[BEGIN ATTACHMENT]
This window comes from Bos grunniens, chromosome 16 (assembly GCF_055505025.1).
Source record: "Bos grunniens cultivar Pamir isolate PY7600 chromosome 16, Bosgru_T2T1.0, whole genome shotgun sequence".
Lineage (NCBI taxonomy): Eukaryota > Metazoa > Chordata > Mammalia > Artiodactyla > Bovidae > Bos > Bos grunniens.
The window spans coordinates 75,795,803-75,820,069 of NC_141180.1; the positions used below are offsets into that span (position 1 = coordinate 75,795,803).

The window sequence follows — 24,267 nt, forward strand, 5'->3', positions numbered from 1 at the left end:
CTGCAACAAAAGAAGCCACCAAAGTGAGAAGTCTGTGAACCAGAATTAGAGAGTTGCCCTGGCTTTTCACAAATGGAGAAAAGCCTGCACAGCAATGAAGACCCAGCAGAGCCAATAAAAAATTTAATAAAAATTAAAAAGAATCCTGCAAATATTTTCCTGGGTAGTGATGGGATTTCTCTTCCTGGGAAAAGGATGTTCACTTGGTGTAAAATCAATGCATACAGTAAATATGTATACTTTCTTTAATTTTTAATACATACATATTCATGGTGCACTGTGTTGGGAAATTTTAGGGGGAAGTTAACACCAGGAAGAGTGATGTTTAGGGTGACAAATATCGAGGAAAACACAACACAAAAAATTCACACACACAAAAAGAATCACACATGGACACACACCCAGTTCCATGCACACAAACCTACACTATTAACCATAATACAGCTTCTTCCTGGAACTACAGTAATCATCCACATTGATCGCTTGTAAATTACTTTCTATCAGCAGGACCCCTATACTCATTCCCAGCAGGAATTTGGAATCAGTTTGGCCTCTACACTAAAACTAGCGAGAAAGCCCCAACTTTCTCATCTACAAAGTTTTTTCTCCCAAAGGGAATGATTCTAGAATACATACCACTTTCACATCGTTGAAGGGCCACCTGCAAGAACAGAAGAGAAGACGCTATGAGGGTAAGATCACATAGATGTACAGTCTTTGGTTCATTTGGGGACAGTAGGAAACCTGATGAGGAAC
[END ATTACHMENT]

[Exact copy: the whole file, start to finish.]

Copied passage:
This window comes from Bos grunniens, chromosome 16 (assembly GCF_055505025.1).
Source record: "Bos grunniens cultivar Pamir isolate PY7600 chromosome 16, Bosgru_T2T1.0, whole genome shotgun sequence".
Lineage (NCBI taxonomy): Eukaryota > Metazoa > Chordata > Mammalia > Artiodactyla > Bovidae > Bos > Bos grunniens.
The window spans coordinates 75,795,803-75,820,069 of NC_141180.1; the positions used below are offsets into that span (position 1 = coordinate 75,795,803).

The window sequence follows — 24,267 nt, forward strand, 5'->3', positions numbered from 1 at the left end:
CTGCAACAAAAGAAGCCACCAAAGTGAGAAGTCTGTGAACCAGAATTAGAGAGTTGCCCTGGCTTTTCACAAATGGAGAAAAGCCTGCACAGCAATGAAGACCCAGCAGAGCCAATAAAAAATTTAATAAAAATTAAAAAGAATCCTGCAAATATTTTCCTGGGTAGTGATGGGATTTCTCTTCCTGGGAAAAGGATGTTCACTTGGTGTAAAATCAATGCATACAGTAAATATGTATACTTTCTTTAATTTTTAATACATACATATTCATGGTGCACTGTGTTGGGAAATTTTAGGGGGAAGTTAACACCAGGAAGAGTGATGTTTAGGGTGACAAATATCGAGGAAAACACAACACAAAAAATTCACACACACAAAAAGAATCACACATGGACACACACCCAGTTCCATGCACACAAACCTACACTATTAACCATAATACAGCTTCTTCCTGGAACTACAGTAATCATCCACATTGATCGCTTGTAAATTACTTTCTATCAGCAGGACCCCTATACTCATTCCCAGCAGGAATTTGGAATCAGTTTGGCCTCTACACTAAAACTAGCGAGAAAGCCCCAACTTTCTCATCTACAAAGTTTTTTCTCCCAAAGGGAATGATTCTAGAATACATACCACTTTCACATCGTTGAAGGGCCACCTGCAAGAACAGAAGAGAAGACGCTATGAGGGTAAGATCACATAGATGTACAGTCTTTGGTTCATTTGGGGACAGTAGGAAACCTGATGAGGAAC